Chicago Emerging Baptists

This site is intended to allow a forum for those in the NextGen Network of the Chicago Metro Baptist Assocition to continue their dialogue online and produce a resource for those interested in emerging topics.Please join in the conversation.

Wednesday, November 29, 2006

Missional Discipleship

What comes to mind when you hear the word 'discipleship'? For me it has always meant a Navigators Bible Study or a class on spiritual disciplines. We had a department in our church called 'Discipleship & Christian Education' with an Institute that offered classes like 'Bible Overview' and 'Christian Theology'. The idea was that we'd take people aside and teach them about God so that they would know him more and grow closer to him. Evangelism was an advanced topic for those who had mastered the prerequisites. It came much later in the curriculum. But I've been rethinking this philosophy of ministry lately.

Could it be that you are closest to Jesus when you're holding on tight to his coat tails; when you're right behind him trying to keep up as he leads you into the world? This is what discipleship really means - following Jesus. And when Jesus says, "Come, follow me," he leads us out into the world to engage the lost, to touch the lepers, to love the prostitutes, to heal the sick, to liberate the demon possessed,... to herald the arrival of the Kingdom. He was "a friend of sinners and tax collectors." He was on a mission "to seek and save the lost." Discipleship with Jesus was never static. He didn't take the Twelve away for three years of classes with handouts and homework. They learned who Jesus was as they participated with Jesus in his mission. It was discipleship on the go; learning while doing. You understand the gospel more as you partner in its advancement.

Missional theology says that missions isn't just one ministry that the church does (usually overseas). Evangelism can't just be one aspect of the church. Mission must permeate every sphere of church life, including discipleship. I think we need to regain a sense of 'missional discipleship'. I'm not suggesting that we do away with classes altogether. I'm a big fan of classical theological education and seminaries and cultivating the life of the mind. Doctrine is crucial! But for churches to approach discipleship apart from the context of mission is to distort what it really means to follow Jesus and to short-change its members by keeping them from true intimacy and knowledge of the Lord. We should be calling those in our churches to get on mission and then they'll really find out what Christianity is all about, not to simply worship, pray, read their Bibles, fellowship with other believers, and attend seminars (important as those things may be in their own place). We should be sending them out two by two to proclaim the gospel and then gathering them together for a class to learn from what they learned (cf. Mk. 6:7-13; 30-32).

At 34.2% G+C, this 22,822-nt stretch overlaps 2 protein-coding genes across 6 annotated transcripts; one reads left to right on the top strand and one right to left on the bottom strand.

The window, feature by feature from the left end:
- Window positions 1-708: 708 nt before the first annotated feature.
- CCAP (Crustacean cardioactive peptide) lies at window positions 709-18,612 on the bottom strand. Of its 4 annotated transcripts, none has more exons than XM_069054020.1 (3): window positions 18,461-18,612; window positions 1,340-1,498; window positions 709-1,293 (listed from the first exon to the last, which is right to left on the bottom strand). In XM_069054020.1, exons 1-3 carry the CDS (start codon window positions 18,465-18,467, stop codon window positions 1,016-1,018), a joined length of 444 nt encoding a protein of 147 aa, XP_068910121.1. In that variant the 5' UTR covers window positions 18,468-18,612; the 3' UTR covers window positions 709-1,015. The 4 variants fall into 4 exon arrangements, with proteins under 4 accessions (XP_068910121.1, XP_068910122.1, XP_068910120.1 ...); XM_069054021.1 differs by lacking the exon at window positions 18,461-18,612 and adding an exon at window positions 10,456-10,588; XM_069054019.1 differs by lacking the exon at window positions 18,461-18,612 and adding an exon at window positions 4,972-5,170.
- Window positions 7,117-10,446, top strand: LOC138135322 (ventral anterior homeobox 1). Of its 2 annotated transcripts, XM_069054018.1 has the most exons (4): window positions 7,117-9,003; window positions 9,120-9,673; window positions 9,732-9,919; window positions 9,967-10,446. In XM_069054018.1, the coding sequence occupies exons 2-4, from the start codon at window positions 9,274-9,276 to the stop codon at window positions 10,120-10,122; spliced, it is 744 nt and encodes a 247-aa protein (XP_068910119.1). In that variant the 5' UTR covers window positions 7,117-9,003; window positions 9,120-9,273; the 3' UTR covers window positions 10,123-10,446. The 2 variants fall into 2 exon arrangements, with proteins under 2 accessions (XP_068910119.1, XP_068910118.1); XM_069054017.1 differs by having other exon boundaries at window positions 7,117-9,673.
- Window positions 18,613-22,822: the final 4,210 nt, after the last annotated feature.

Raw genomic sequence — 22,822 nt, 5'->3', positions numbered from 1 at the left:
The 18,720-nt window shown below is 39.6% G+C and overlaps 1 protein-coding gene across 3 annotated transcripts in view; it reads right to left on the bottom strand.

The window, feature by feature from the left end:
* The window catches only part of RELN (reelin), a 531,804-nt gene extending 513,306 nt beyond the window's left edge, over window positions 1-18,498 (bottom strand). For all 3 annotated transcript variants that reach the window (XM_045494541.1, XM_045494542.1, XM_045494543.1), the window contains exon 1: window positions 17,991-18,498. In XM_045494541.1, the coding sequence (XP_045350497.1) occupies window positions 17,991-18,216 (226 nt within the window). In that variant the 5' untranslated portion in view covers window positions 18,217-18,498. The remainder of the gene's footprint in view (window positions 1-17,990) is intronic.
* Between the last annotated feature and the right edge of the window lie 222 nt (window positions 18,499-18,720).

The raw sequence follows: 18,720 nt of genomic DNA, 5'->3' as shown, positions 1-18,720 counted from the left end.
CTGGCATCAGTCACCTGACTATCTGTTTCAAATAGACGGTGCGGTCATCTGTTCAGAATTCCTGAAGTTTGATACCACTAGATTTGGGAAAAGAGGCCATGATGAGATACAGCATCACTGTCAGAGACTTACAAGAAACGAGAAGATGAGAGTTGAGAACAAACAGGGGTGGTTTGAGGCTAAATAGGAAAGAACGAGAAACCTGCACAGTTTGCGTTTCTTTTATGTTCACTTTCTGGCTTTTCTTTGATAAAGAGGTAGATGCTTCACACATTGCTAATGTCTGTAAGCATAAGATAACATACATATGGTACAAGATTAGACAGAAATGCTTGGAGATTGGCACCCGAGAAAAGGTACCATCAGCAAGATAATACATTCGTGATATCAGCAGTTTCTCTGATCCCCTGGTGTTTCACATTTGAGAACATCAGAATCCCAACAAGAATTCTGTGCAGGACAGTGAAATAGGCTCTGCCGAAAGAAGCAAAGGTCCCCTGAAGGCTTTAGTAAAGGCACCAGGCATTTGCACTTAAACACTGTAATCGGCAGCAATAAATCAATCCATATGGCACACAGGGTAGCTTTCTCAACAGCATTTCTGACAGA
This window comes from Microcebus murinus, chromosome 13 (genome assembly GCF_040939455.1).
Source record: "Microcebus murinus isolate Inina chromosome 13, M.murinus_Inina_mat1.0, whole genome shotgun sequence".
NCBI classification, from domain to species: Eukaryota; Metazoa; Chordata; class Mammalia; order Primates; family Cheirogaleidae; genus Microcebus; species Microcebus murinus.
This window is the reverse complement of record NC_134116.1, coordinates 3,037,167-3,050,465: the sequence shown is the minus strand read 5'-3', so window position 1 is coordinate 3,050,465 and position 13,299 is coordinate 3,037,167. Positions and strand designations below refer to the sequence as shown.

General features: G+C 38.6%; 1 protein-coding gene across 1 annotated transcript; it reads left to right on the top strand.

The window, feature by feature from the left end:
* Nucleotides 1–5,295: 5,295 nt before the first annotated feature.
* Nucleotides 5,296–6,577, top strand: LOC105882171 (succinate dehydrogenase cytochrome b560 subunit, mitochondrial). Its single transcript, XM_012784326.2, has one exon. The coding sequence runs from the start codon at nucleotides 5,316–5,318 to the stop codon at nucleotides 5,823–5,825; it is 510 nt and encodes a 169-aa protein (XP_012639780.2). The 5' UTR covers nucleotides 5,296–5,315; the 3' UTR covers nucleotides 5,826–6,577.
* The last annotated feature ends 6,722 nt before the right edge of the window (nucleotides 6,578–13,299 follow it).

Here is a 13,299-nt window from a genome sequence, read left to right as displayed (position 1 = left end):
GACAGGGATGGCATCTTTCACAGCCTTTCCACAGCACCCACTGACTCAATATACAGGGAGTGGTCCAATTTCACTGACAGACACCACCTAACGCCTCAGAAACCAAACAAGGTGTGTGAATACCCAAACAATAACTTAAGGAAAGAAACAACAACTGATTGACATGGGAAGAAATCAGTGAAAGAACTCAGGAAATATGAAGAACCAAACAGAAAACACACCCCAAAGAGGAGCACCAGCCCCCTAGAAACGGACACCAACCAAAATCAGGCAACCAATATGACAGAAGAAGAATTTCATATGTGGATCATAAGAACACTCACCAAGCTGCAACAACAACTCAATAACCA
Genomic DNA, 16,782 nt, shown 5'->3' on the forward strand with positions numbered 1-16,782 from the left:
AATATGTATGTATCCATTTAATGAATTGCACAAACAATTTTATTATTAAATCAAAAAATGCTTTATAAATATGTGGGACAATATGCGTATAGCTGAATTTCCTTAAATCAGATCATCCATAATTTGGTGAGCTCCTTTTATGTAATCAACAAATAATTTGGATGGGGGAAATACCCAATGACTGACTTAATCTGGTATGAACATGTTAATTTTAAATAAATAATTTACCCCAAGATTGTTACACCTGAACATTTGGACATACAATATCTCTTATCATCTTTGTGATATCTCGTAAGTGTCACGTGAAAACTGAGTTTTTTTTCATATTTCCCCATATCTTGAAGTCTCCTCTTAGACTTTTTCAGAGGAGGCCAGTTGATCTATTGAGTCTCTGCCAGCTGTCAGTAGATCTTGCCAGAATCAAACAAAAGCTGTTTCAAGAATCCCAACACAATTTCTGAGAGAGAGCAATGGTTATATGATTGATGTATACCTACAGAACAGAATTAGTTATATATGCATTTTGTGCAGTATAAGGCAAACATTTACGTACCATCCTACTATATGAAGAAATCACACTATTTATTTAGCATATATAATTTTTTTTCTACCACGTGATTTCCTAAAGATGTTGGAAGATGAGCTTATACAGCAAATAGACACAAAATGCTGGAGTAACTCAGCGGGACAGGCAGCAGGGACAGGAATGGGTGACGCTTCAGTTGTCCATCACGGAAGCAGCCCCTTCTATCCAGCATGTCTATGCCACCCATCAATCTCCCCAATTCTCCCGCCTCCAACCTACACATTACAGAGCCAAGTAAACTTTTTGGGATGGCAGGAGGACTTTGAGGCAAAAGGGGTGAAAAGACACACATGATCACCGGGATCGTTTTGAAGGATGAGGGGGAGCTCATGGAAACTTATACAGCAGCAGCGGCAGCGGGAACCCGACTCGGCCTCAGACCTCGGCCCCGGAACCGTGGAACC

One Campus Crusade staff worker at the nearby university puts it this way, "Discipleship without evangelism isn't discipleship; it's simply counseling." Counseling is needed, but is that all the church is for?? I fear that many churches have relegated mission to an elective by focusing on a discipleship sans mission, and in doing so have become ingrown and cliquish and have missed the point.

Wednesday, November 15, 2006

Communal Evangelism

Individualism is rampant in our society today (it's an essential part of the American creed), but it has also colored the way we viewed Christianity in 'modern' times and, as much as 'postmoderns' talk about community, most of us are still deeply entrenched in a maverick mindset too.

One of the ways I see this is in the way we think of evangelism. Of course, we could talk a lot about this topic. The very way we conceive of the gospel has become overly individualistic. I won't go there now. But I want to propose that we start training ourselves to see the task of evangelism (sharing the good news of Jesus with others) as a communal task instead of every man for himself trying to 'lead people to Jesus'... and made to feel guilty if he doesn't.